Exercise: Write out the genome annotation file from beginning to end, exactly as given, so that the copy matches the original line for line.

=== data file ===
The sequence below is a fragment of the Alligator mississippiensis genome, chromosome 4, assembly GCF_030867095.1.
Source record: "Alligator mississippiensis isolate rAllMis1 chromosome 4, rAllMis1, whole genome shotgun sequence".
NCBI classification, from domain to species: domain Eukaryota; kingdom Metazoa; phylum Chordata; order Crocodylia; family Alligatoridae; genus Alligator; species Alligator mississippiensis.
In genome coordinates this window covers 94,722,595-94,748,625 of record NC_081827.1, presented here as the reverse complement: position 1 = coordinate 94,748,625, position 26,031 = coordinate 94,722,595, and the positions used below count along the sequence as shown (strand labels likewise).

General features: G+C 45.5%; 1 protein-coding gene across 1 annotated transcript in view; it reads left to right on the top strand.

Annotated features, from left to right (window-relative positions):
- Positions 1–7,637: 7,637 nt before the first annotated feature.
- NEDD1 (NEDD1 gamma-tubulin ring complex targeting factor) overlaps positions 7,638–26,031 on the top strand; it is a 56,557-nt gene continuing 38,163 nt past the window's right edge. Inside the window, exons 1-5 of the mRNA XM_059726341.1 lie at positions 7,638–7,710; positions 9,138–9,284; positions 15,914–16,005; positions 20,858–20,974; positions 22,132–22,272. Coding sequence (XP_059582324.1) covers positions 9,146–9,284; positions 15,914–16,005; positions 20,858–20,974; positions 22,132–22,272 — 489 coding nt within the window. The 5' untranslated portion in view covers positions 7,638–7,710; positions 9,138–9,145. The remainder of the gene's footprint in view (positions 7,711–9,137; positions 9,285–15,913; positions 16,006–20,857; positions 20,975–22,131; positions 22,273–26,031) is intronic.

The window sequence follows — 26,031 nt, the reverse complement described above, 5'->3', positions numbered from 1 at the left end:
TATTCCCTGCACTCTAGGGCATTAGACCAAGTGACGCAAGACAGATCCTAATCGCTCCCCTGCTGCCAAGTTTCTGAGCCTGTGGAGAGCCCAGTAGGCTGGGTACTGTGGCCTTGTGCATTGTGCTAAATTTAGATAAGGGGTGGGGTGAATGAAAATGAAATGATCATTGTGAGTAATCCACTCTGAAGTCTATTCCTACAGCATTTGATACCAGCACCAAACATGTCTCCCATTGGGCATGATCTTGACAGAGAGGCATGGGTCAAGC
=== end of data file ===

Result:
The sequence below is a fragment of the Alligator mississippiensis genome, chromosome 4, assembly GCF_030867095.1.
Source record: "Alligator mississippiensis isolate rAllMis1 chromosome 4, rAllMis1, whole genome shotgun sequence".
NCBI classification, from domain to species: domain Eukaryota; kingdom Metazoa; phylum Chordata; order Crocodylia; family Alligatoridae; genus Alligator; species Alligator mississippiensis.
In genome coordinates this window covers 94,722,595-94,748,625 of record NC_081827.1, presented here as the reverse complement: position 1 = coordinate 94,748,625, position 26,031 = coordinate 94,722,595, and the positions used below count along the sequence as shown (strand labels likewise).

General features: G+C 45.5%; 1 protein-coding gene across 1 annotated transcript in view; it reads left to right on the top strand.

Annotated features, from left to right (window-relative positions):
- Positions 1–7,637: 7,637 nt before the first annotated feature.
- NEDD1 (NEDD1 gamma-tubulin ring complex targeting factor) overlaps positions 7,638–26,031 on the top strand; it is a 56,557-nt gene continuing 38,163 nt past the window's right edge. Inside the window, exons 1-5 of the mRNA XM_059726341.1 lie at positions 7,638–7,710; positions 9,138–9,284; positions 15,914–16,005; positions 20,858–20,974; positions 22,132–22,272. Coding sequence (XP_059582324.1) covers positions 9,146–9,284; positions 15,914–16,005; positions 20,858–20,974; positions 22,132–22,272 — 489 coding nt within the window. The 5' untranslated portion in view covers positions 7,638–7,710; positions 9,138–9,145. The remainder of the gene's footprint in view (positions 7,711–9,137; positions 9,285–15,913; positions 16,006–20,857; positions 20,975–22,131; positions 22,273–26,031) is intronic.

The window sequence follows — 26,031 nt, the reverse complement described above, 5'->3', positions numbered from 1 at the left end:
TATTCCCTGCACTCTAGGGCATTAGACCAAGTGACGCAAGACAGATCCTAATCGCTCCCCTGCTGCCAAGTTTCTGAGCCTGTGGAGAGCCCAGTAGGCTGGGTACTGTGGCCTTGTGCATTGTGCTAAATTTAGATAAGGGGTGGGGTGAATGAAAATGAAATGATCATTGTGAGTAATCCACTCTGAAGTCTATTCCTACAGCATTTGATACCAGCACCAAACATGTCTCCCATTGGGCATGATCTTGACAGAGAGGCATGGGTCAAGC